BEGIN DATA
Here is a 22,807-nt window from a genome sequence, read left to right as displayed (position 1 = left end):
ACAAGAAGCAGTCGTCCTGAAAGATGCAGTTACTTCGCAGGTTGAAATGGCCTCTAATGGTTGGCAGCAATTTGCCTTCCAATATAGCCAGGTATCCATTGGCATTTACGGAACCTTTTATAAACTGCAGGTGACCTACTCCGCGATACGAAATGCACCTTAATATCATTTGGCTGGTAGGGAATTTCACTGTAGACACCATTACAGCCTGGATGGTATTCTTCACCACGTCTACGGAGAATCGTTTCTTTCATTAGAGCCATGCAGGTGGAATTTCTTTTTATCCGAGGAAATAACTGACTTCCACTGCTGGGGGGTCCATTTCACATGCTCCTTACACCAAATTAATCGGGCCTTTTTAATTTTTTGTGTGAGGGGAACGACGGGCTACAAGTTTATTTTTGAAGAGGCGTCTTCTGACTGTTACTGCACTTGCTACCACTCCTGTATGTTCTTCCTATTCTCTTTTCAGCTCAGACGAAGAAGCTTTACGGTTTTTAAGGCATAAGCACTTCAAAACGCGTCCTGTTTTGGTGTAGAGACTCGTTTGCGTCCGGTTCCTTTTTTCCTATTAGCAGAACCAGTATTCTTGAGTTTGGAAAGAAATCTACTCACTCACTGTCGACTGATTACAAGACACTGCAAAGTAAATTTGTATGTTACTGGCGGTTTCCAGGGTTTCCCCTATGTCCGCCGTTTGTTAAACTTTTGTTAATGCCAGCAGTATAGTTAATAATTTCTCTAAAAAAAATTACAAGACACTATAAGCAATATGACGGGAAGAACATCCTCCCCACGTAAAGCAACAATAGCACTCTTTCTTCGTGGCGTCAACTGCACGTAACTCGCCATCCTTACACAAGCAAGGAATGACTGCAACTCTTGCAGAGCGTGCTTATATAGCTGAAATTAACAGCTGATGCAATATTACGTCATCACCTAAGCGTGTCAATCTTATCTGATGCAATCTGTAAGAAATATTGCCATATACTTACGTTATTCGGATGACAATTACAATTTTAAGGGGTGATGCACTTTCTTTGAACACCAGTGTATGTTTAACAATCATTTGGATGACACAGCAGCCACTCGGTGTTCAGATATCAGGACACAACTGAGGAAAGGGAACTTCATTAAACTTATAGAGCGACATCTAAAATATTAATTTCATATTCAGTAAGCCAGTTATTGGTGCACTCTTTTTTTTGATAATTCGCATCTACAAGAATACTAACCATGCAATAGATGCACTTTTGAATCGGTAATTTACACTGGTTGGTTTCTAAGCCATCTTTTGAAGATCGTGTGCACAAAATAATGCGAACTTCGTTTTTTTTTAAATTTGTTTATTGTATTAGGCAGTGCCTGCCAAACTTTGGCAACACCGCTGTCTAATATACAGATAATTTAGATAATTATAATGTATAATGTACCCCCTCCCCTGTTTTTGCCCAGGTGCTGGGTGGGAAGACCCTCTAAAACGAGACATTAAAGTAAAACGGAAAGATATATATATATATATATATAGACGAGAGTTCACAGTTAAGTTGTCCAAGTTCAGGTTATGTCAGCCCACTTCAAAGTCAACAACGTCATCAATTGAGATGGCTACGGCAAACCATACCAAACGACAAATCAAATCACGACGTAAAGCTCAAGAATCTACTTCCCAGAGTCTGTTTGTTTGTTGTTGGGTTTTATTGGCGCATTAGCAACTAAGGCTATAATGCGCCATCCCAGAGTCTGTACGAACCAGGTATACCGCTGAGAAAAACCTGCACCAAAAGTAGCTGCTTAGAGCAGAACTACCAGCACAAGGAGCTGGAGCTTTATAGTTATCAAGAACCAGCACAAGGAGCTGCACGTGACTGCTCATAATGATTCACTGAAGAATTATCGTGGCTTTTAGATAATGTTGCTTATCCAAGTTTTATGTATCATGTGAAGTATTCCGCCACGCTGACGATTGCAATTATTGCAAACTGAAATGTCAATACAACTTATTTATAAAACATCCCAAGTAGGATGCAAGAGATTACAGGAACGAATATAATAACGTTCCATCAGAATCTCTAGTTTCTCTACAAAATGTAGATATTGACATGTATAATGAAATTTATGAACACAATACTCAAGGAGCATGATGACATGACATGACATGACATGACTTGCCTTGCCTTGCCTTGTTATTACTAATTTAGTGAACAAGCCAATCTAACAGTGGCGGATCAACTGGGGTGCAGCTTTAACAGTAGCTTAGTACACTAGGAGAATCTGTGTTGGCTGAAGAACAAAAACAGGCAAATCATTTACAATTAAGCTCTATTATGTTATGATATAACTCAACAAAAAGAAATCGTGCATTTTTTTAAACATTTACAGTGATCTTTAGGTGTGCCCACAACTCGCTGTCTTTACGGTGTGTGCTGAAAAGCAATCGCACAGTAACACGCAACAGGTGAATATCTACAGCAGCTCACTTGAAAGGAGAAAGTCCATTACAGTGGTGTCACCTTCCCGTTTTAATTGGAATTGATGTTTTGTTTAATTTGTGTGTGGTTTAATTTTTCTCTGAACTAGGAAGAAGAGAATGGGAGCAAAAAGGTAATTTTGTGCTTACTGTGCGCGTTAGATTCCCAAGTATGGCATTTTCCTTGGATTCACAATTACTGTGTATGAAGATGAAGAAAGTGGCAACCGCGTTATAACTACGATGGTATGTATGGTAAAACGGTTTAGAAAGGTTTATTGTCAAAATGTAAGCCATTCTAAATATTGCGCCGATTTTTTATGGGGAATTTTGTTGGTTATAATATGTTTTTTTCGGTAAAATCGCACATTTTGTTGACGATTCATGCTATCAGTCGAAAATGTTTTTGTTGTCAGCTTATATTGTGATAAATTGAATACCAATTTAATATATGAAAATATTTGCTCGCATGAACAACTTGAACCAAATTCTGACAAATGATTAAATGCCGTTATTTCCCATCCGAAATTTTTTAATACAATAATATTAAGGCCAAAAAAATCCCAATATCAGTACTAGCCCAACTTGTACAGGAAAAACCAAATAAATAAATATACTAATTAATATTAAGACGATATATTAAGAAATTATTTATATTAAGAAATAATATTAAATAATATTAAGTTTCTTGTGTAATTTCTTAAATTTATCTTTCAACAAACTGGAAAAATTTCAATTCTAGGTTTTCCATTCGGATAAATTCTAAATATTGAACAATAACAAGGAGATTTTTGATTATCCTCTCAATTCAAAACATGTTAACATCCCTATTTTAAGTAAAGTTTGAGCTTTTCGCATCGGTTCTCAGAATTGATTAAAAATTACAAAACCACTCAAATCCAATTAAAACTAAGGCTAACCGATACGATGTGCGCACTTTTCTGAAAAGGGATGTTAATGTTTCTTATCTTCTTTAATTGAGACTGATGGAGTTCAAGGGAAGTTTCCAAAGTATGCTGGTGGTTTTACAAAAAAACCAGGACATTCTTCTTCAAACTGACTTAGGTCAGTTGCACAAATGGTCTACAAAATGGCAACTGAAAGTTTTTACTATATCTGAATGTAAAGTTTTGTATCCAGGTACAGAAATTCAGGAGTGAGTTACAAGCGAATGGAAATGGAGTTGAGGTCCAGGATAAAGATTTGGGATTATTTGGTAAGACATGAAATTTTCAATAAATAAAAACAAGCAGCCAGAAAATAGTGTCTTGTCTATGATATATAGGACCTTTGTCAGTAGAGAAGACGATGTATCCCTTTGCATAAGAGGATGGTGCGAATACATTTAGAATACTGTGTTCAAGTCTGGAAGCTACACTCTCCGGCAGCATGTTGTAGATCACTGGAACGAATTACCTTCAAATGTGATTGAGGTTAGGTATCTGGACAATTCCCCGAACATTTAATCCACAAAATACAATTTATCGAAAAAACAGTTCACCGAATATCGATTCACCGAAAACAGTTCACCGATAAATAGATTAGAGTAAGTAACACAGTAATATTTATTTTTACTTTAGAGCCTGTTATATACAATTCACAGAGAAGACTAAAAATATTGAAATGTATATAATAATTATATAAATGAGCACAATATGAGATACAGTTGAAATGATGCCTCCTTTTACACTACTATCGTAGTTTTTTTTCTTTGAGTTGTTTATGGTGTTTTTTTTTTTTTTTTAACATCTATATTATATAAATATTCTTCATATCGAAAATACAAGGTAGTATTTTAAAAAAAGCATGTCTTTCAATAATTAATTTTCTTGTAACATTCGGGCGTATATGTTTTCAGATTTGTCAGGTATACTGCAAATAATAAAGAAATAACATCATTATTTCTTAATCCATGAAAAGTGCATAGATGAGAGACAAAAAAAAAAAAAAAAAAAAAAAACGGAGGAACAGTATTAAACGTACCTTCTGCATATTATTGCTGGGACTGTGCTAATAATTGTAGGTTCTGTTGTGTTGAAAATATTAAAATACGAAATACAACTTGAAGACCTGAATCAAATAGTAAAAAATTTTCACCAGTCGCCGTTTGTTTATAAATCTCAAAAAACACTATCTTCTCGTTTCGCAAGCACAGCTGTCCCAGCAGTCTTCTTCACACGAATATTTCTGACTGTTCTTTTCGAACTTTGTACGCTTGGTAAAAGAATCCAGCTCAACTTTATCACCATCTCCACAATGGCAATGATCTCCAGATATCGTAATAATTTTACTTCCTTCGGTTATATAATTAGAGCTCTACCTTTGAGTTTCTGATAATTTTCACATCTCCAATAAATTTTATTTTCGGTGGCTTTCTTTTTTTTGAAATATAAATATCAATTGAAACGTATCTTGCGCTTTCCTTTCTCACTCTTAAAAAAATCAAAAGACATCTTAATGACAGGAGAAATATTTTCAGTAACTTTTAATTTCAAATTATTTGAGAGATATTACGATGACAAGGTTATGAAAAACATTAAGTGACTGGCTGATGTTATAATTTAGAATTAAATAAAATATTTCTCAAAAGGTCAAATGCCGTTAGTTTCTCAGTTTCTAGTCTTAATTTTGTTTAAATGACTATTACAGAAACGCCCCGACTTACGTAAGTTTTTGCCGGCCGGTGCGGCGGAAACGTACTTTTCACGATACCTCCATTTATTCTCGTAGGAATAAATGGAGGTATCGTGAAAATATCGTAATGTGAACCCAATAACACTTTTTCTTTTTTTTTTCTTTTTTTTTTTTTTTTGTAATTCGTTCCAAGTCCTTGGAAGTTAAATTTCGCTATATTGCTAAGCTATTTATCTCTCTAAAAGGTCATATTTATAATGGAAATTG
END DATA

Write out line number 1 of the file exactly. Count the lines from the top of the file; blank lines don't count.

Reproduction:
Here is a 22,807-nt window from a genome sequence, read left to right as displayed (position 1 = left end):